Monday, May 07, 2007

Those crazy writers

I ran across a couple of funny posts in this morning's blog reading. Over at The Guardian's book blog, Robert McCrum wrote:

It used to be said of EM Forster that his reputation grew with every book he didn't write. Today, the idea of actively NOT writing a novel, if you're a published writer, seems perverse and baffling. Yet perhaps literary culture should pay more respect to those who have only one song to sing and who, having sung it, should be allowed to hum quietly to themselves at the back of the choir.

He goes on to cite one-book wonders like Harper Lee, then makes a hilarious suggestion:

Is the Forster strategy an option for these writers? Probably not. Unlike EMF, they don't have private means, and have families to support. Anyway, writing is what they do. You could as plausibly persuade a dog not to bark. Only writer's block (a terrible fate) would deter them.

So perhaps, to give some status and encouragement to the noble art of not publishing, some imaginative literary philanthropist (Granta's Sigrid Rausing perhaps?) should endow a new prize for the most creative literary silence of the year. We could call it the Harper Lee Prize, and take the opportunity to ask the author of To Kill A Mockingbird to present the inaugural trophy.

My other chuckle was courtesy of James Scott Bell, who reveals at The Charis Connection that his favorite writing space is his local Starbucks:

Some Starbucks play their music too loud and that can be a distraction, especially when the track includes The Doors, perhaps the most overrated rock band in history. At another Starbucks I once tried to throw my table through the window as "MOJO RISIN'!" kept screeching across my brain. I recovered, though, and killed a character in my book instead. (This is called "inspiration," by the way.)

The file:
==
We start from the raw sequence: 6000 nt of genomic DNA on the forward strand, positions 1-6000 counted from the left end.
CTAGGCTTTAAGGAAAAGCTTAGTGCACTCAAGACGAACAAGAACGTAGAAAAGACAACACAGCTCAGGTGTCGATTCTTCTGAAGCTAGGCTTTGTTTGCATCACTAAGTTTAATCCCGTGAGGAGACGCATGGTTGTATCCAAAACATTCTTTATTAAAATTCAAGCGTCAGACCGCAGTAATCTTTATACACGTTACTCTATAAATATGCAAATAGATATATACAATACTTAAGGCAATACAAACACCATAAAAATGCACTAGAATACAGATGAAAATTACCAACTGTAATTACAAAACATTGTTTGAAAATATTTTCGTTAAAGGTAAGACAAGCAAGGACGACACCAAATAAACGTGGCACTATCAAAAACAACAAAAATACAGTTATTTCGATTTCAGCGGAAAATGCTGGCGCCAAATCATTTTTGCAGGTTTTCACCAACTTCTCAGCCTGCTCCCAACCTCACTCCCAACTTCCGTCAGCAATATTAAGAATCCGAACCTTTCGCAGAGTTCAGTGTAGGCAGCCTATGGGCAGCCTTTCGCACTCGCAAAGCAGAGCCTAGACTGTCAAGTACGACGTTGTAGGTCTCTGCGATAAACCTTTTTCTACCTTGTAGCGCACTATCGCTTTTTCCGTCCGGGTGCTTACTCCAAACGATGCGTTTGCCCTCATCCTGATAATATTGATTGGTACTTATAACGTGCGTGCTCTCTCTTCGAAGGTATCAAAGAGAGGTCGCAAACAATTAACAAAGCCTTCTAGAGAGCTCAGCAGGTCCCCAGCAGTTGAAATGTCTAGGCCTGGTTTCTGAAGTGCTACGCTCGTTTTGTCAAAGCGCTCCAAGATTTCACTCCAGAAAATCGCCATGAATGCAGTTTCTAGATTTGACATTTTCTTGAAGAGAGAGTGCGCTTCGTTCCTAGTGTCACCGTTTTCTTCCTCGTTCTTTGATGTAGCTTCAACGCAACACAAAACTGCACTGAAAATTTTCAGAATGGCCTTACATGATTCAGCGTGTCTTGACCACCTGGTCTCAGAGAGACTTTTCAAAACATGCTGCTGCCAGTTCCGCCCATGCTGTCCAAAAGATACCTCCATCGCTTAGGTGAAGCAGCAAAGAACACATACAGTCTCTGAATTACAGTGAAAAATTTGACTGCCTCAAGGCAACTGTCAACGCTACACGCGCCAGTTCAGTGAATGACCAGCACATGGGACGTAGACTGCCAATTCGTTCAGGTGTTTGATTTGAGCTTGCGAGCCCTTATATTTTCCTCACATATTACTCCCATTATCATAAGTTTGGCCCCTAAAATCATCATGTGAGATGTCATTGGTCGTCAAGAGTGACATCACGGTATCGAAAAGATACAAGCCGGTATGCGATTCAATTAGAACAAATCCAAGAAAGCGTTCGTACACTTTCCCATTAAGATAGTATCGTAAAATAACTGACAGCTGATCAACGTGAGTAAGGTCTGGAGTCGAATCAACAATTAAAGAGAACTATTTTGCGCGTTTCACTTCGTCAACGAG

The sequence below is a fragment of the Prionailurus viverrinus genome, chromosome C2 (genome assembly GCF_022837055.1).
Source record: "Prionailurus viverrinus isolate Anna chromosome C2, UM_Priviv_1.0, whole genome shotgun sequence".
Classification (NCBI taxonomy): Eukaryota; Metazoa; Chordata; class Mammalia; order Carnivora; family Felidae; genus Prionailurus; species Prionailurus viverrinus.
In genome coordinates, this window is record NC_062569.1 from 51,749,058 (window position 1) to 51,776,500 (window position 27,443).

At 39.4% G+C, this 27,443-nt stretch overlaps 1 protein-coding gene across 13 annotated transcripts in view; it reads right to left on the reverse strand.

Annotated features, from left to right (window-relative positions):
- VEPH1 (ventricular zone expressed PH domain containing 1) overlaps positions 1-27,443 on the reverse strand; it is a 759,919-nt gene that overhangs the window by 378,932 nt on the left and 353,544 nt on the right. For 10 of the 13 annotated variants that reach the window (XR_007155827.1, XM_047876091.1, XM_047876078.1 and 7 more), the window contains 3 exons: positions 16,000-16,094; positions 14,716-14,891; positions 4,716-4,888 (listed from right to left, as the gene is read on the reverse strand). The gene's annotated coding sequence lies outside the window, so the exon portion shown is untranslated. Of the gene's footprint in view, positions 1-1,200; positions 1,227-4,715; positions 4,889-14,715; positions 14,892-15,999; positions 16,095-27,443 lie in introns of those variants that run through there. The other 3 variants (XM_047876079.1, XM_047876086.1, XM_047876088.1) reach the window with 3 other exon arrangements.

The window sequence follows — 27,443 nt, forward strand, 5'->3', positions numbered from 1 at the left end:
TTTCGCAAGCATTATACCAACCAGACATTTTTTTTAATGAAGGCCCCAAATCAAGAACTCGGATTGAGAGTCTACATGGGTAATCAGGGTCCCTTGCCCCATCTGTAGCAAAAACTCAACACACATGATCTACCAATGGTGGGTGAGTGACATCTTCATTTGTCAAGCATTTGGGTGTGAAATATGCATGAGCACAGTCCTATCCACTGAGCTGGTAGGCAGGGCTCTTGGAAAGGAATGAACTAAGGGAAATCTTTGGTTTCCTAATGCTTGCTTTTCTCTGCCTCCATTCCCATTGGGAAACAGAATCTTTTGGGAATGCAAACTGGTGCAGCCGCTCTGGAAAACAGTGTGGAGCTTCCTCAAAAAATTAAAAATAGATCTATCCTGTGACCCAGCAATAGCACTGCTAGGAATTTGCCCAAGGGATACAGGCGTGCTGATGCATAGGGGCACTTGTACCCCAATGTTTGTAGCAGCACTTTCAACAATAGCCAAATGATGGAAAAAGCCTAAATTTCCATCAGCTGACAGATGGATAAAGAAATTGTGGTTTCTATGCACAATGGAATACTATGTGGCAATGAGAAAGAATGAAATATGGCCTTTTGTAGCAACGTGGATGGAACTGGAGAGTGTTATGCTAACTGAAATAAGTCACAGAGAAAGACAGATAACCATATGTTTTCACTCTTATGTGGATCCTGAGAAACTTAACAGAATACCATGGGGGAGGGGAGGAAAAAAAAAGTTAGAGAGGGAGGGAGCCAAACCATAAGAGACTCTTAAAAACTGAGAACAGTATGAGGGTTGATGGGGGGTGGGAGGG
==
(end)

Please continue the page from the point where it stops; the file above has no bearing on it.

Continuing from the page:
My Starbucks is a little like Cheers, where everybody knows your name. The baristas know me, I know them. They ask about my writing, make sure I get one of the occasional samples they pass out and will even change the music CD if it gets out of hand.

The company, the Borg, decides what CD mixes will be given to the stores, and on occasion there's a song that defies all rules of tonality. There was one a few months ago that sounded like a hog being slaughtered. I made mention of this to the staff and order was quickly restored. I only wounded a character that time.

Last month I became an empty nester, and goodness, it's quiet around here. I like quiet in the mornings, but in the afternoons, I'm used to hearing doors slam, girlfriends giggle, and tires squeal in the driveway. And even though I believe rap and hip-hop music ought to be illegal, right now I'd almost like to hear some pounding away just so I could have the pleasure of yelling, "Turn that junk down! I'm trying to listen to my new Foo Fighters CD!"

Maybe I ought to lug my computer over to Starbucks so I can complain about the music they play.


Julie Carobini said...

Hilarious! Maybe Jim ought to write comedy, lol. And about that empty nester could always turn on the family channel :)

Brenda Coulter said...

We have only one T.V. in our house, and it's in the basement, so it's not like I can use it for noise while I go about my daily activities.

Maybe I should listen to talk radio.

Julana said...


Talk radio isn't so bad, on NPR with Fred Anderle or Teri Gross. AM 820. You can learn a lot. Teri interview a lot of people in the arts, in the afternoon.

I'm sorry about your loss, even though it's a sign of health. I saw Maria Shriver interviewing Moms on Oprah last week. One of them said something like the only time a child is ever truly yours is in the womb. After that, it's a steady letting-go.

My husband took a young relative to visit the local U. yesterday, for orientation. I had to shed a few tears at how fast time flies. Sunrise, Sunset, swiftly flow the years.

Brenda Coulter said...

Sunrise, Sunset, swiftly flow the years.

Stop it. You'll make me cry.